Staff Photo: John Bohn Riverside Elementary School first grade student Connor Pettus, age 7, standing, navigates a balance beam that is part of an adventure themed physical education class. Riverside's gymnasium features creative ways to exercise young students. Crawling on the balance beam is Jack Prewitt, age 7. Students work on a climbing wall in background.
Staff Photo: John Bohn Riverside Elementary School kindergarten student Lia Cooper, age 5, soars on a rope swing that is part of an adventure themed physical education class. Riverside's gymnasium features creative ways to exercise young students.
Staff Photo: John Bohn Riverside Elementary School kindergarten student Tyler Hahn, age 6, soars on a rope swing that is part of an adventure themed physical education class. Riverside's gymnasium features creative ways to exercise young students.
Staff Photo: John Bohn Riverside Elementary School kindergarten students Jenny Thai, left, and Lia Cooper, right, both age 5, climb a cargo net that is part of an adventure themed class. Riverside's gymnasium features creative ways to exercise the students.
SUWANEE -- Physical Education Teacher Mike Tontillo thinks it was pretty dull during his days as an elementary school student in gym class.
"When I was a kid, there was one rope hanging from the ceiling and a pull-up bar," said Tontillo, a staff member at Riverside Elementary School. "That was our only chance to gain upper body strength."
One might say the simplicity of the gym from Tontillo's childhood helped fuel the future of Riverside's physical education program.
He and fellow Physical Education Instructor Craig Whitten have spent more than a year constructing the type of physical fitness facility inside the school's gym that many parents would probably pay money to let their children explore.
The new-and-improved gym includes a combination of climbing walls and nets, tubes to crawl through, cosmic bowling lanes, various obstacle courses and a field goal-kicking station.
"We see it as less of a gym and more of a Disney World kind of experience," Whitten said. "I mean, just watch these kids. They're having an awesome time."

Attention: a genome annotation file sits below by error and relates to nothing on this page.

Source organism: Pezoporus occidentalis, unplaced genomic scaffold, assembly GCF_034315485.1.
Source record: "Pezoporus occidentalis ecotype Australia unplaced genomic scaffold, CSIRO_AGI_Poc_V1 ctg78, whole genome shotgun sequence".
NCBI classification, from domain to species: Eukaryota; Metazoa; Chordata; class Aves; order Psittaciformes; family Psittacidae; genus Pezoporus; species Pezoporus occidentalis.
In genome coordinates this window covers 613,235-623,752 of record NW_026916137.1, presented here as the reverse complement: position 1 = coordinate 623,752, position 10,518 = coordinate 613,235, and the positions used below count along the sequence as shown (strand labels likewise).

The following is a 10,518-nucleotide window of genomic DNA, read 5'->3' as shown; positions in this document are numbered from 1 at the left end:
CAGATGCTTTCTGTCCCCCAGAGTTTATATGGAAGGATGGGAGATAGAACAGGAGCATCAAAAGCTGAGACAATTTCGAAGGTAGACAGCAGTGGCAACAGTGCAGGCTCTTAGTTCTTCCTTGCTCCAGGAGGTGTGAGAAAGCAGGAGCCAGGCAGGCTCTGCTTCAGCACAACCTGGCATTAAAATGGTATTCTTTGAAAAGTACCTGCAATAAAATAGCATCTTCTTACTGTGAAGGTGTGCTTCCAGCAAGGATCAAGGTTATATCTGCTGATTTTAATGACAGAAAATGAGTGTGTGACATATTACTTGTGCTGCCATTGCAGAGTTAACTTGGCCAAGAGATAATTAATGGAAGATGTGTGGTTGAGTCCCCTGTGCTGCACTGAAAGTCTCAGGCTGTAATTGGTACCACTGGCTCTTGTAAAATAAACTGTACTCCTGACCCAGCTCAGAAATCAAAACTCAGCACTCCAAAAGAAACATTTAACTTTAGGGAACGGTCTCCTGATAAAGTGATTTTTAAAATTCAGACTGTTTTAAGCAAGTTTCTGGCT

Tontillo agreed. He said that's because he and Whitten are "thinking outside the box. That's our motto we like to keep telling the kids. We wanted to be creative and turn our gym into an adventure for them."
Five-year-old Colin Baillie said during a recent class that it is indeed an adventure.
"I think I like the obstacle course the best," Baillie said.
Tyler Hahn, 6, said it's his favorite class of the day.
"I like to exercise," said Hahn as he stopped for a breather. "It feels good. It's fun."
Meanwhile, friends Liana Cooper and Jenny Thai, both kindergartners, hit the cosmic bowling lanes Wednesday morning.
Funded through a combination of parent-teacher-association and school funds, the gym is a selling point for prospective students, said school Principal Craig Barlow.
"Sometimes parents will take a tour through the facility ... if we take them through the gym they're going to buy a house in the area," Barlow said, laughing. "Especially if the kids are with them when they take the tour, then it's a done deal."
Tontillo said building the gym was a just a matter of putting forth the time and effort.
"The two of us spent a whole year every waking hour, just trying to paint it and get it ready," Tontillo said. "We just wanted to do something out of the ordinary that these kids would look forward to ... something to take them away and get their senses excited and get their imaginations going."
Added Tontillo: "It sure beats just letting them play kick ball or whatever."